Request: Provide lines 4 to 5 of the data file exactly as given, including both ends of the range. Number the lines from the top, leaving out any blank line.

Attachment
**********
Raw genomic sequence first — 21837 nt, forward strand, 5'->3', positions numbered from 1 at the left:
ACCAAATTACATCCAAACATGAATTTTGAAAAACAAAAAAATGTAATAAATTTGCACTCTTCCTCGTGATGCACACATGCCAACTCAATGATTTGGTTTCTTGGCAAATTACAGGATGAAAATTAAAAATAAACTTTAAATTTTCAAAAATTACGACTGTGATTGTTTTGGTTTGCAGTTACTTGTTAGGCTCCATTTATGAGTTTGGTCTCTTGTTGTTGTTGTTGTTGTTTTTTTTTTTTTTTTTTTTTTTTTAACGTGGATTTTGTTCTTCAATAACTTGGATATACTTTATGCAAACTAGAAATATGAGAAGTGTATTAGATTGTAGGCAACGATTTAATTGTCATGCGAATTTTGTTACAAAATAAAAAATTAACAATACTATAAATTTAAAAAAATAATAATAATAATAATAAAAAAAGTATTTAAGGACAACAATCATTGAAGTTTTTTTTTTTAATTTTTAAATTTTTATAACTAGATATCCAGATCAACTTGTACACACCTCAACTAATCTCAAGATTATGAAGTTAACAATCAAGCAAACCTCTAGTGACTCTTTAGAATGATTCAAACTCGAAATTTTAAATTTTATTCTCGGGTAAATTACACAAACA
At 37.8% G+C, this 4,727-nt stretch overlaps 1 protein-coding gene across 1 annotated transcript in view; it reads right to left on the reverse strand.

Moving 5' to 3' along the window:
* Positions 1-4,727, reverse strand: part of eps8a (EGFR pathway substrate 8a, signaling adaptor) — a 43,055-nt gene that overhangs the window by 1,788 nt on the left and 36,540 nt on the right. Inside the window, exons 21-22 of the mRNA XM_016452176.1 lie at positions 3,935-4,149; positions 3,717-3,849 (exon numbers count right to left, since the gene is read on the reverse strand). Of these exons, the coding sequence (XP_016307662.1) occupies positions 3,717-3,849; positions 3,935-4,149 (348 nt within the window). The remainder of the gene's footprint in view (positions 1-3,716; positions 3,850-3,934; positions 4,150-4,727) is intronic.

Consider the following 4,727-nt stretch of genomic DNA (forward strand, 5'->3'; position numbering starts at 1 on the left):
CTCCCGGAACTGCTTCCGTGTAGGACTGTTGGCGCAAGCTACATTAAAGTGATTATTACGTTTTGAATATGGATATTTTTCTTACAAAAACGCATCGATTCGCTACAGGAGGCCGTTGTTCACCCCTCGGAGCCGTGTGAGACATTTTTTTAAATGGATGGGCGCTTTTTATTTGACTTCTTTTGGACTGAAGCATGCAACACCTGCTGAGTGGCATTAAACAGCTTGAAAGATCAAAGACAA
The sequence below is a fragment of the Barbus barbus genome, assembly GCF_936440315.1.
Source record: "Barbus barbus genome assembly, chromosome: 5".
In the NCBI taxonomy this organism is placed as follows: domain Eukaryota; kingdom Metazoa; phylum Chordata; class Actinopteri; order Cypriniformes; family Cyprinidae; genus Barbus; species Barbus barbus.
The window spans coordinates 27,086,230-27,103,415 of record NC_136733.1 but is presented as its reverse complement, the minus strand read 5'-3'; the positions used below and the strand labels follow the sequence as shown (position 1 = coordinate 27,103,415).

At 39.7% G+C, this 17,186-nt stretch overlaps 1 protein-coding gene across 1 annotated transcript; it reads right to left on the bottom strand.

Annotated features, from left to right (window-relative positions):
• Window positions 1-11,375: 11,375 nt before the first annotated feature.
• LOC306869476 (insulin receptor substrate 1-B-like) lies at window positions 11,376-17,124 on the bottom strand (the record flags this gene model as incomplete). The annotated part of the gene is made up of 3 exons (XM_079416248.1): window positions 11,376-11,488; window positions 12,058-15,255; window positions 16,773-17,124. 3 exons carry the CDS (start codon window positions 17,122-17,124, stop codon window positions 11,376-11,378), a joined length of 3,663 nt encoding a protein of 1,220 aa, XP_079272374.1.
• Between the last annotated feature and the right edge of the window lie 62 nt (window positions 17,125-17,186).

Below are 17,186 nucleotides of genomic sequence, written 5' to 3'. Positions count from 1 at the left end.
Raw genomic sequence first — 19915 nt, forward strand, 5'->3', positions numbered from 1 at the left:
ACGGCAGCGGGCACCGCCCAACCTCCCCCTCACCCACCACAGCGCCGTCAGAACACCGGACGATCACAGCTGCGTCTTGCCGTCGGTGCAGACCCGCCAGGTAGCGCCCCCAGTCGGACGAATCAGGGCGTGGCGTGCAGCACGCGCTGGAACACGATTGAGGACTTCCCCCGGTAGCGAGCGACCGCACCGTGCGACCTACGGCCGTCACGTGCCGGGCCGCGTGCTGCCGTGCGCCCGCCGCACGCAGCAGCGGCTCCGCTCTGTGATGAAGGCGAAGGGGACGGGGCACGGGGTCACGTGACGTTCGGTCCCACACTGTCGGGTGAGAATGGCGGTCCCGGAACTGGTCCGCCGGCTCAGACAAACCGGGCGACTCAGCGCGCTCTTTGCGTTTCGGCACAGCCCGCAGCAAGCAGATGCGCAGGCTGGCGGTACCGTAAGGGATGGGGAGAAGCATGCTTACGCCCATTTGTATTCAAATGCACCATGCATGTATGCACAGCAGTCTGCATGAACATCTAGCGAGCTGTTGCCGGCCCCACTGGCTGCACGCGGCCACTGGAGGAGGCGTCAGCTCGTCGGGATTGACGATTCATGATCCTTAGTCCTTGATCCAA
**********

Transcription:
Moving 5' to 3' along the window:
* Positions 1-4,727, reverse strand: part of eps8a (EGFR pathway substrate 8a, signaling adaptor) — a 43,055-nt gene that overhangs the window by 1,788 nt on the left and 36,540 nt on the right. Inside the window, exons 21-22 of the mRNA XM_016452176.1 lie at positions 3,935-4,149; positions 3,717-3,849 (exon numbers count right to left, since the gene is read on the reverse strand). Of these exons, the coding sequence (XP_016307662.1) occupies positions 3,717-3,849; positions 3,935-4,149 (348 nt within the window). The remainder of the gene's footprint in view (positions 1-3,716; positions 3,850-3,934; positions 4,150-4,727) is intronic.